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This chapter gives an insight into various studies conducted by outstanding researchers, as well as explained terminologies with regards to the Influence of Industrial Actions on Academic Performance of Students.

The chapter also gives a resume of the history and present status of the problem delineated by a concise review of previous studies into closely related problems.


This section reviews various concepts and terminologies related to the study as well as a critical definition of both the dependent and independent variables used for the purpose of the study.

2.1.1 Academic Performance

Students' learning can be evaluated in many different ways, but in a developing country like Nigeria where about 40 percent of the adult population are illiterate, parents use the performance of their children in public examinations to pass judgement on the schools and teachers. To them, the logic is a simple one. The schools are supposed to be staffed by good teachers and supplied adequate facilities and instrumental materials. It is the responsibility of government to ensure through such provisions and regular inspection or supervision that effective teaching and learning go on in the schools. The task of parents is to send children to school and pay whatever fees and levies are charged by the institutions. Though many parents acknowledge shortages of funds, teachers and infrastructures in the schools and their own inability to buy all

the required books and other learning materials for their wards, yet they strongly believe that if the students perform badly in their examinations, the teachers and administrators have not done their job well and should take most of the blame.

Unfortunately, there are many factors that help to determine the academic performance of students. However, the level of education and awareness of many parents does not enable them to participate in such complex theoretical arguments or discussions. For such parents and the general public, the students' performances in recent times give cause for ala-m and school authorities more than the students themselves are being accused of lack of dedication, declining productivity and even mindlessness. Nevertheless, the students have not been doing well, and the situation is not improving.

2.1.2 The Concept of Poor Academic Performance

Poor academic performance accord to Aremu (2000) is a performance that is adjudged by the examinee/testee and some other significant as falling below an expected standard. The interpretation of this expected or desired standard is better appreciated from the perpetual cognitive ability of the evaluator of the performance. The evaluator or assessor can therefore give different interpretations depending on some factors.

Bakare (2004) described poor academic performance as any performance that falls below a desired standard. The criteria of excellence can be from 40 to 100 depending on the subjective yardstick of the evaluator or assessor. For example, a 70% performance of University Students in an exam can judged to be an excellent performance and by all standard a very good performance. However, a cursory look at the performance and the individual examined and the standard of the examination he or she took could reveal that the performance is a very poor one. On the other hand, a Level 200 Accounting student’s performance of 37% in  business mathematics can e said to be a poor performance. When in actual fact, the performance is by all standards a very good one. This shows that the concept of poor academic performance is very relative and this depends on so many intervening variables.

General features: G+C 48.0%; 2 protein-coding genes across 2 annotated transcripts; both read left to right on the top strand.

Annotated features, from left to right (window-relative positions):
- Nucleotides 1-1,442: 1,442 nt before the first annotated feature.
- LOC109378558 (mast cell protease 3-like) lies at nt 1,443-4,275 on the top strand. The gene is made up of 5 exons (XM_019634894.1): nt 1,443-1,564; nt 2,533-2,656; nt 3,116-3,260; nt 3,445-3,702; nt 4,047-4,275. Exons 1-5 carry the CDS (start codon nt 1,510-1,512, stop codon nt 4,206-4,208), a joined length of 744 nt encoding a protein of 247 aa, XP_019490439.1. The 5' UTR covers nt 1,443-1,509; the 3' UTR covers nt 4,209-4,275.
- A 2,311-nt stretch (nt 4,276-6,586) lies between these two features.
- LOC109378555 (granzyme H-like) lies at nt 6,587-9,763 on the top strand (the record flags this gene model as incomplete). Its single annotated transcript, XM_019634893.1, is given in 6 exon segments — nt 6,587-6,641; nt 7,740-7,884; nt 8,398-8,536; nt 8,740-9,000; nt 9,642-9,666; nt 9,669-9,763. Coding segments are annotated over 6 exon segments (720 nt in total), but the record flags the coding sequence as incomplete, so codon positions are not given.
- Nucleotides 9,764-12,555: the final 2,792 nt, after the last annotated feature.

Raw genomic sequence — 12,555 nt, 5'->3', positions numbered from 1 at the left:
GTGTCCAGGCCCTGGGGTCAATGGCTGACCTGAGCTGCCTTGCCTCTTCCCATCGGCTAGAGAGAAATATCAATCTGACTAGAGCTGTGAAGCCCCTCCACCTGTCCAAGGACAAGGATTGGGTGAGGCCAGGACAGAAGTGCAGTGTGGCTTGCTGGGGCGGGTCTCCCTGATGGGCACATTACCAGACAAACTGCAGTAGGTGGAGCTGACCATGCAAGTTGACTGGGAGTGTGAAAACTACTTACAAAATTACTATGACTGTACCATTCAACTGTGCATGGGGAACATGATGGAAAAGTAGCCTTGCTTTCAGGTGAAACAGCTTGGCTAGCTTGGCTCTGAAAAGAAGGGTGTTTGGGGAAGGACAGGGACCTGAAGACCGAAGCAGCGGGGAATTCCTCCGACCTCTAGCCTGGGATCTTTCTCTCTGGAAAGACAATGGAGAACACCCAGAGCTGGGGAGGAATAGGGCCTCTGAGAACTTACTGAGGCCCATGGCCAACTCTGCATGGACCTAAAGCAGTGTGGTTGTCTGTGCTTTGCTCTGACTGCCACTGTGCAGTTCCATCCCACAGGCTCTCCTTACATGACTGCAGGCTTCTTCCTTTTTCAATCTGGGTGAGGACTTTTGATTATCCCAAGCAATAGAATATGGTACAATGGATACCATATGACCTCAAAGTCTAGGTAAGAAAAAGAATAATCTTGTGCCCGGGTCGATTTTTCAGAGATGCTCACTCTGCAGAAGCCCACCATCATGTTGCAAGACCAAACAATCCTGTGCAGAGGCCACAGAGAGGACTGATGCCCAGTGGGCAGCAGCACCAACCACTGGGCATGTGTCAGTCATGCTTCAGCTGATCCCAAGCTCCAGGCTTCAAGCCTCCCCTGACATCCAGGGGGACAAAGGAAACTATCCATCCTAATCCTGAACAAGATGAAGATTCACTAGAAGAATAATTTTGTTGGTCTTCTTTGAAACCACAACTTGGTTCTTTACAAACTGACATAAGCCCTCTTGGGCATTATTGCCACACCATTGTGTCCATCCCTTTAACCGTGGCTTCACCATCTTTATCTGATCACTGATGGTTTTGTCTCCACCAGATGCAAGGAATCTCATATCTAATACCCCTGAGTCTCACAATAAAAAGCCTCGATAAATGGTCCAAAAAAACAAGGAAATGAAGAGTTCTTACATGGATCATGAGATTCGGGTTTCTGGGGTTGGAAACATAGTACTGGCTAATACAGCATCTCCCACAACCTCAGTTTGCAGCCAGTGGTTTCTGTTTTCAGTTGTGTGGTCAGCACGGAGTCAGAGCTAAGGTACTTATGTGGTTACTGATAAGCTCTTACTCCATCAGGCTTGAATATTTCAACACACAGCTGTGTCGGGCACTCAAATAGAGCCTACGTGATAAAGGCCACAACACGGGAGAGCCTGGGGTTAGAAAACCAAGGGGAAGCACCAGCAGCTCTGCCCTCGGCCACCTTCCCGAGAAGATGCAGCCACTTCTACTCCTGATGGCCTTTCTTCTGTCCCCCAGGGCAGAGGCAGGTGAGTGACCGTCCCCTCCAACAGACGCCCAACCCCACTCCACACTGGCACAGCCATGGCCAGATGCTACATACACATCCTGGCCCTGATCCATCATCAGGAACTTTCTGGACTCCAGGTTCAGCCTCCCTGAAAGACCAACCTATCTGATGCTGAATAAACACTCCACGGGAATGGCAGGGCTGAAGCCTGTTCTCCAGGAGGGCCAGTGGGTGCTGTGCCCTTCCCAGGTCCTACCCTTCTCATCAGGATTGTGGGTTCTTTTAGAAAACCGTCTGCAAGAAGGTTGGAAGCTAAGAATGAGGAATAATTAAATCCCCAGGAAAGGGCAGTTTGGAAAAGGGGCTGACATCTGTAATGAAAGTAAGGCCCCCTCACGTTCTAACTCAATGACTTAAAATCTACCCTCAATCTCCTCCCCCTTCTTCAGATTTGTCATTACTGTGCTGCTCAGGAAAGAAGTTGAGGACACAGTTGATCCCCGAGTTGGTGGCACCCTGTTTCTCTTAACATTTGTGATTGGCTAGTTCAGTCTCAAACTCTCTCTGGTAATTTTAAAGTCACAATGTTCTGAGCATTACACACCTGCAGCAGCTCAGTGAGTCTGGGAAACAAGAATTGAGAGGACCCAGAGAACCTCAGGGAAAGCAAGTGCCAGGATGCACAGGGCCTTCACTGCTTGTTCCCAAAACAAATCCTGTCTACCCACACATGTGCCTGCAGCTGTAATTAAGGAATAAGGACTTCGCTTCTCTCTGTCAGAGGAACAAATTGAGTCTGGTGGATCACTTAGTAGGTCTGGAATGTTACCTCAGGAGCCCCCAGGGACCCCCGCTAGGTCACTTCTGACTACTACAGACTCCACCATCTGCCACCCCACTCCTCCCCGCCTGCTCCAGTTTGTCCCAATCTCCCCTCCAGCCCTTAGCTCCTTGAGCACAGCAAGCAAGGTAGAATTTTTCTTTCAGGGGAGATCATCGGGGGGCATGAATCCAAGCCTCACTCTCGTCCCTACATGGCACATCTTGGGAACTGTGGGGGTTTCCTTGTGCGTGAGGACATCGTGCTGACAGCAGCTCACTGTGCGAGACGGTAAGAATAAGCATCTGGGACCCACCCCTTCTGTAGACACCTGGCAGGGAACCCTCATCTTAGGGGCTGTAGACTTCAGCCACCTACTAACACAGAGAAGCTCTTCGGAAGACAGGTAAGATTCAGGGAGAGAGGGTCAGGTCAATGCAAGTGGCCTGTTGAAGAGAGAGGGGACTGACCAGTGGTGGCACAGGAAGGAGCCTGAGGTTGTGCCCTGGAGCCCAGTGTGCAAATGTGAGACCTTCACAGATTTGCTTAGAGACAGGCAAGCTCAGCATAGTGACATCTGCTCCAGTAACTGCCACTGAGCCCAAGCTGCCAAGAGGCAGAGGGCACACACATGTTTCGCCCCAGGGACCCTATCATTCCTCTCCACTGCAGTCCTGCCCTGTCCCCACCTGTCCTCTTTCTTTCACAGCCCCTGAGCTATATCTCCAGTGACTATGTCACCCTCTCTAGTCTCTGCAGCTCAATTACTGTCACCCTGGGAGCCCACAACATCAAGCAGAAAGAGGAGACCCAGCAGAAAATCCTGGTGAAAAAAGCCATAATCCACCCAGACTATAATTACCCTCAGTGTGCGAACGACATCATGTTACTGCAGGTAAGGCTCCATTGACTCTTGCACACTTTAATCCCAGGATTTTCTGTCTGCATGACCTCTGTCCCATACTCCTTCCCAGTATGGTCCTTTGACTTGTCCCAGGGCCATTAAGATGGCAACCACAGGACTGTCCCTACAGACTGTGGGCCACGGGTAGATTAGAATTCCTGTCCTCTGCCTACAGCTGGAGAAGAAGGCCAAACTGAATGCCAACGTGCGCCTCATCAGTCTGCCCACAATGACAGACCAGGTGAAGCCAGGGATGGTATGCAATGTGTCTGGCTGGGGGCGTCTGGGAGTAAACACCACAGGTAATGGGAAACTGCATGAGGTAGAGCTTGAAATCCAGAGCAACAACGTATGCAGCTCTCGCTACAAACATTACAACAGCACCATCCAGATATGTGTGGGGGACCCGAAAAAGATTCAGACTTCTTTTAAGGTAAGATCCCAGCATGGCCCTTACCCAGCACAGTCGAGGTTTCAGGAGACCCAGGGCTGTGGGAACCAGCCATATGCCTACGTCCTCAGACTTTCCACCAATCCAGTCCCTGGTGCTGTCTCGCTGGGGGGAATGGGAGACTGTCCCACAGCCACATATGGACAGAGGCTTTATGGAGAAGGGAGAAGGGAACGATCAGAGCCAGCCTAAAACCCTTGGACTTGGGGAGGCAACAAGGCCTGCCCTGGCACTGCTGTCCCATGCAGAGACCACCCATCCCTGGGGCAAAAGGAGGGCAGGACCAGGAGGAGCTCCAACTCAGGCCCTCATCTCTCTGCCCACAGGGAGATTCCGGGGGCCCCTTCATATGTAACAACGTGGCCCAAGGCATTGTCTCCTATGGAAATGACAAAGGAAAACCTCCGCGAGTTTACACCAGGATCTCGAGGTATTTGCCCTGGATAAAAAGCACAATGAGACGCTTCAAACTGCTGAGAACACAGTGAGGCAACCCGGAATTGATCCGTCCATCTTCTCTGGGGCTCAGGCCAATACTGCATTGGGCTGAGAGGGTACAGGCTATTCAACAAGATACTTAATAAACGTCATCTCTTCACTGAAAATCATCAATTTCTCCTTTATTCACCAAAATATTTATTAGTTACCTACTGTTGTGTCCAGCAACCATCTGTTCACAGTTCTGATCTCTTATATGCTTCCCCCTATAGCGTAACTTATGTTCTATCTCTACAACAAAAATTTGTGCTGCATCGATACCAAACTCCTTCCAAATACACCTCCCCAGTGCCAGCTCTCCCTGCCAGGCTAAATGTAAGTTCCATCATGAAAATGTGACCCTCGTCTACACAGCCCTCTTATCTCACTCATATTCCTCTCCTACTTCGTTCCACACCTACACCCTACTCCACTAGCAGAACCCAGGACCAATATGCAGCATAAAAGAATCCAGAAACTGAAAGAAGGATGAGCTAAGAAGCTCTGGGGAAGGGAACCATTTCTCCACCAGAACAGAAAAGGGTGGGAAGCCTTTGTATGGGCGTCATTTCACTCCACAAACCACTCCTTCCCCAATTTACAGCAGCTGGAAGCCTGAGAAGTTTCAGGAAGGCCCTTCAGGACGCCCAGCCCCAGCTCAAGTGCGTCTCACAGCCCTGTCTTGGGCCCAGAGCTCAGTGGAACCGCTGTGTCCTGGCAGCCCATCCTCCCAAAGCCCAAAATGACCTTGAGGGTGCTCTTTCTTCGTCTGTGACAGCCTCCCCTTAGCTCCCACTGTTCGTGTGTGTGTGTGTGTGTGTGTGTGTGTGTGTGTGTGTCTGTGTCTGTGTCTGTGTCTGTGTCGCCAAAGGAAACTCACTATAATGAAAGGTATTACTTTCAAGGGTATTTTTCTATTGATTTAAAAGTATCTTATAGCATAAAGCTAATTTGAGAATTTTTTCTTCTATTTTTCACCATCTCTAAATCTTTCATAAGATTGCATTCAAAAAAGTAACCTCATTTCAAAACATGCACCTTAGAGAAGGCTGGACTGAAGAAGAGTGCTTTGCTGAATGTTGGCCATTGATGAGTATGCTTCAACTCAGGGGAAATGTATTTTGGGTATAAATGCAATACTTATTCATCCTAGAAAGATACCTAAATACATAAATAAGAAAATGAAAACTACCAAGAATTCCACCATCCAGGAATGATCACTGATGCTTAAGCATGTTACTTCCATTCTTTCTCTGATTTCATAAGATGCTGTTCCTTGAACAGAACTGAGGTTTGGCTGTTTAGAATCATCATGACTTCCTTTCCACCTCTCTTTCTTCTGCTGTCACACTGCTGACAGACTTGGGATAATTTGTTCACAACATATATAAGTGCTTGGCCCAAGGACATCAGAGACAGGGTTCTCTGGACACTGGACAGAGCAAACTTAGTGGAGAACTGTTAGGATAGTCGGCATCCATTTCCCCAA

2.1.3 Factors That Affect Academic Performance of Students

A number of studies have been carried out to identify and analyse the numerous factors that affect academic performance in various centres of learning. Their findings identify students’ effort, previous schooling (Siegfried & Fels, 1979; Anderson & Benjamin, 1994), parents’ education, family income (Devadoss & Foltz, 1996), self motivation, age of student, learning preferences (Aripin, Mahmood, Rohaizad, Yeop, & Anuar, 2008), class attendance (Romer, 1993), and entry qualifications as factors that have a significant effect on the students’ academic performance in various settings. The utility of these studies lies in the need to undertake corrective measures that improve the academic performance of students, especially in public funded institutions. The throughput of public-funded institutions is under scrutiny especially because of the current global economic downturn which demands that governments improve efficiency in financial resource allocation and utilization. Students’ learning preferences

A good match between students’ learning preferences and instructor’s teaching style has been demonstrated to have positive effect on student's performance (Harb & El-Shaarawi, 2006). According to Reid (1995), learning preference refers to a person’s “natural, habitual and preferred way” of assimilating new information.